• Another study examined the causes of 1,763 abortions in Wisconsin dairy cattle over a one-year time period. None were associated with aircraft disturbances (U.S. Air Force 1994b).
  • In 1987, seven livestock operators were contacted for production data. No effects of low-altitude and supersonic flights were noted.
  • In yet another study, 3 out of 43 cattle previously exposed to low-altitude flights showed a startle response to an F/A-18 aircraft flying overhead (U.S. Air Force 1994b). The aircraft was 500 feet above ground level and traveling at 400 knots. The cattle ran for less than 10 meters. They resumed normal activity within one minute.
  • Beyer (1983) found that helicopters caused more reaction than other low-aircraft overflights.
    • However, he also found that helicopters at 30 to 60 feet overhead did not affect milk production and pregnancies of 44 cows and heifers in a 1964 study (U.S. Air Force 1994b).
  • He also reported that five pregnant dairy cows in a pasture did not exhibit fright-flight tendencies. They also did not disturb their pregnancies after being overflown by 79 low-altitude helicopter flights and 4 low-altitude, subsonic jet aircraft flights (U.S. Air Force 1994b).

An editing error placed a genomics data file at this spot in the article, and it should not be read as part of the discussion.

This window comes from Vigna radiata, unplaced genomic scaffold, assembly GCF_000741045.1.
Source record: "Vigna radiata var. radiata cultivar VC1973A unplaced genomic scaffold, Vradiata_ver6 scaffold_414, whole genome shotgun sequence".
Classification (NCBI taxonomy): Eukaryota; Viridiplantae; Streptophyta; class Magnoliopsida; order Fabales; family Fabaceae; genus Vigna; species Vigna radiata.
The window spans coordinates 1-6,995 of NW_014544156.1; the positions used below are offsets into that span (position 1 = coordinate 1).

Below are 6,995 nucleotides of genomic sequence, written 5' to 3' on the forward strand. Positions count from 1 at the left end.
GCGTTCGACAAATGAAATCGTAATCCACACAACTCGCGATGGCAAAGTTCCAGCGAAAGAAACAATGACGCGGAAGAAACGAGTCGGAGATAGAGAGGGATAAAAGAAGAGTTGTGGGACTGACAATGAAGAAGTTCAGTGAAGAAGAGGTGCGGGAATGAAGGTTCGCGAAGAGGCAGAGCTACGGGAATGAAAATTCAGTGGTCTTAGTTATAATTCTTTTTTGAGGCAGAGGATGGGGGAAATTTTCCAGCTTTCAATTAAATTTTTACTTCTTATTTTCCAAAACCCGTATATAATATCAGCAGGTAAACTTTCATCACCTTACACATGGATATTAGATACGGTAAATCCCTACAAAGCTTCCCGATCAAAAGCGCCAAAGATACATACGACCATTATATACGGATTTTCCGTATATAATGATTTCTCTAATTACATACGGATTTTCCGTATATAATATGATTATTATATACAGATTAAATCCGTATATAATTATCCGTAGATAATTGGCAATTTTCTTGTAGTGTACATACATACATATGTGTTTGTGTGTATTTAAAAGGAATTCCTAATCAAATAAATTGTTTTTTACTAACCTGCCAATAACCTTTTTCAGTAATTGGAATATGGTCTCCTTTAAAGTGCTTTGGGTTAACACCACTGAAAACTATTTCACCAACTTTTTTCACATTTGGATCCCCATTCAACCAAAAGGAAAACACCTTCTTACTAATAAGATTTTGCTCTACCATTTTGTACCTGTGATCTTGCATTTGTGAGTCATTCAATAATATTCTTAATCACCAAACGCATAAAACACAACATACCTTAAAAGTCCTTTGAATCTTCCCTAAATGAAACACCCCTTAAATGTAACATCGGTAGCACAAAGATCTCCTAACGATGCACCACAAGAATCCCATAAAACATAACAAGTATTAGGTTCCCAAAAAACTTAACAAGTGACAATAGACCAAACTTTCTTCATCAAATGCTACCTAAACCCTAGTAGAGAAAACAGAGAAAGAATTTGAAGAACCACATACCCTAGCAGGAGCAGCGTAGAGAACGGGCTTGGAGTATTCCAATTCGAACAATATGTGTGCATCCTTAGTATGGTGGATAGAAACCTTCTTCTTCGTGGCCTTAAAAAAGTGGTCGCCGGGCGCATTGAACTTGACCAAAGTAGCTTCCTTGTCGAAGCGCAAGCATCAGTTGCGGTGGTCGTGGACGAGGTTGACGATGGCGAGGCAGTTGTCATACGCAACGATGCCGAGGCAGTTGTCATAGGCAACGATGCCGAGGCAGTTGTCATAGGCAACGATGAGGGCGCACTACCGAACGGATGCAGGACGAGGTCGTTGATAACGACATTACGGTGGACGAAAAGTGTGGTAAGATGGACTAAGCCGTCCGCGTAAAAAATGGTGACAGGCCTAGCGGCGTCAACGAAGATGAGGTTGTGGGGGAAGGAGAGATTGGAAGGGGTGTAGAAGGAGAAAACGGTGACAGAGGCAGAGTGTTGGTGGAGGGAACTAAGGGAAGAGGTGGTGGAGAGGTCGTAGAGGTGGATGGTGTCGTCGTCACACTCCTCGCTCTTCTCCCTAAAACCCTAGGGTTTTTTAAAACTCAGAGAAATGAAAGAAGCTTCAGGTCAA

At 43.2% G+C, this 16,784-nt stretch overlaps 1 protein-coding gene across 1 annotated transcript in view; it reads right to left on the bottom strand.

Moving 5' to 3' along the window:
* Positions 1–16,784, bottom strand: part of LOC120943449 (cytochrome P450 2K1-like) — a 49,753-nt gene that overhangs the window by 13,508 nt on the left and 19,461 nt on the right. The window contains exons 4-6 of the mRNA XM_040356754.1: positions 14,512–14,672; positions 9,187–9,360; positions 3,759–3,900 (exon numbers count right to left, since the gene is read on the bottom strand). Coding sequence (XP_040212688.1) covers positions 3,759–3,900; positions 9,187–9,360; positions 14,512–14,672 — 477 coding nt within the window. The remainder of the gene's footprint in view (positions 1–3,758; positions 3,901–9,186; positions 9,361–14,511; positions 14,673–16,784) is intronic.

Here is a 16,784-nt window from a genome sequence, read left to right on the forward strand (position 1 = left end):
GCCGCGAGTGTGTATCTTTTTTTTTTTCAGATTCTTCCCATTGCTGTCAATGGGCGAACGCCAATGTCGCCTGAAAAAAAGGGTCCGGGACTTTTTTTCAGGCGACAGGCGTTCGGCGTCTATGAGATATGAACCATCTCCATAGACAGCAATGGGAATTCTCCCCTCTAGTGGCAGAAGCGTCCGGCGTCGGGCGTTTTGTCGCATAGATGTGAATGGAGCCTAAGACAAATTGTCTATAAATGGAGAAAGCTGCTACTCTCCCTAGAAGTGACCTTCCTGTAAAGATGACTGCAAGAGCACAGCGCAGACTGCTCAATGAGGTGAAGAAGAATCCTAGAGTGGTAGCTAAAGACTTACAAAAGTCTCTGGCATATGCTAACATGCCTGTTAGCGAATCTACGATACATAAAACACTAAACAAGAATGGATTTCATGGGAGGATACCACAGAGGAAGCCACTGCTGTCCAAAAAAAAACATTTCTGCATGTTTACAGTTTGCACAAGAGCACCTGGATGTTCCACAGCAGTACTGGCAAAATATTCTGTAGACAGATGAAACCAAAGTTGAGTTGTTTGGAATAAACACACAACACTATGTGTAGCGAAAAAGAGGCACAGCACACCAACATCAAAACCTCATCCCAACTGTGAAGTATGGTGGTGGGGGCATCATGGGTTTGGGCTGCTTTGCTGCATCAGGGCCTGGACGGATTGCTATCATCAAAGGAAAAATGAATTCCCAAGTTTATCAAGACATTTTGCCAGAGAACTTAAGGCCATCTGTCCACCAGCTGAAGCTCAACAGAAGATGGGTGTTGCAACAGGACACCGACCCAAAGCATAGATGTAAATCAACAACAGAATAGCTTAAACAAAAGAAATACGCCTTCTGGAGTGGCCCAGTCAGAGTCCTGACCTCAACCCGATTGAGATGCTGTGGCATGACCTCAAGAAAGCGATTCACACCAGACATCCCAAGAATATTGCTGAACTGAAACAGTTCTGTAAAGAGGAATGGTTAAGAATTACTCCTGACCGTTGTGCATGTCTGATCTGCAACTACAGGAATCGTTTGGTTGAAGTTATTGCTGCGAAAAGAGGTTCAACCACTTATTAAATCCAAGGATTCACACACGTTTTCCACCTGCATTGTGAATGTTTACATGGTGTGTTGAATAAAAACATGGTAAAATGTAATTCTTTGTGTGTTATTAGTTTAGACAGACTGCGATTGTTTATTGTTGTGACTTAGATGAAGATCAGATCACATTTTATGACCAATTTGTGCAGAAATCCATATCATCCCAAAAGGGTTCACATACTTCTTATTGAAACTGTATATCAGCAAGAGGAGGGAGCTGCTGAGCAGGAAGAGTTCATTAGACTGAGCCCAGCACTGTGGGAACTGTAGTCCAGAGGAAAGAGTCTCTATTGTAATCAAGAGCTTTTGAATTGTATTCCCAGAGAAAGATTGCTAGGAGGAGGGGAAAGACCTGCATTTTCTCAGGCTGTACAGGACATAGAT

• A 1956 study (U.S. Air Force, 1994b) found that the reactions of dairy and beef cattle to noise from low-altitude, subsonic aircraft were similar to those caused by:
    • paper blowing about
    • strange persons
    • other moving objects

In a report to Congress, the U. S. Forest Service concluded that the evidence shows that the risks of damage are small (U.S. Forest Service 1992). When aircraft approaches at 50 to 100 meters, they concluded that there is no evidence that:

  • Mothers and young are separated
  • Animals collide with obstructions (unless confined)
  • They travel over dangerous ground at too high a rate

These varied study results suggest that the confining of cattle could increase animal response to aircraft overflight. However, there is no proven cause-and-effect link between startling cattle from aircraft overflights and abortion rates or lower milk production.


Several studies report a varied response of horses to low-altitude aircraft overflights.

  • Observations made in 1966 and 1968 noted that horses galloped in response to jet flyovers (U.S. Air Force 1993).
  • Bowles (1995) observed horses exhibiting:
    • Intensive flight reactions
    • Random movements
    • Biting/kicking behavior

However, no injuries or abortions occurred. The mares seemed to adapt somewhat to the flyovers over the course of a month. Overflights did not appear to affect either survivability or reproductive success (U.S. Air Force 1994b).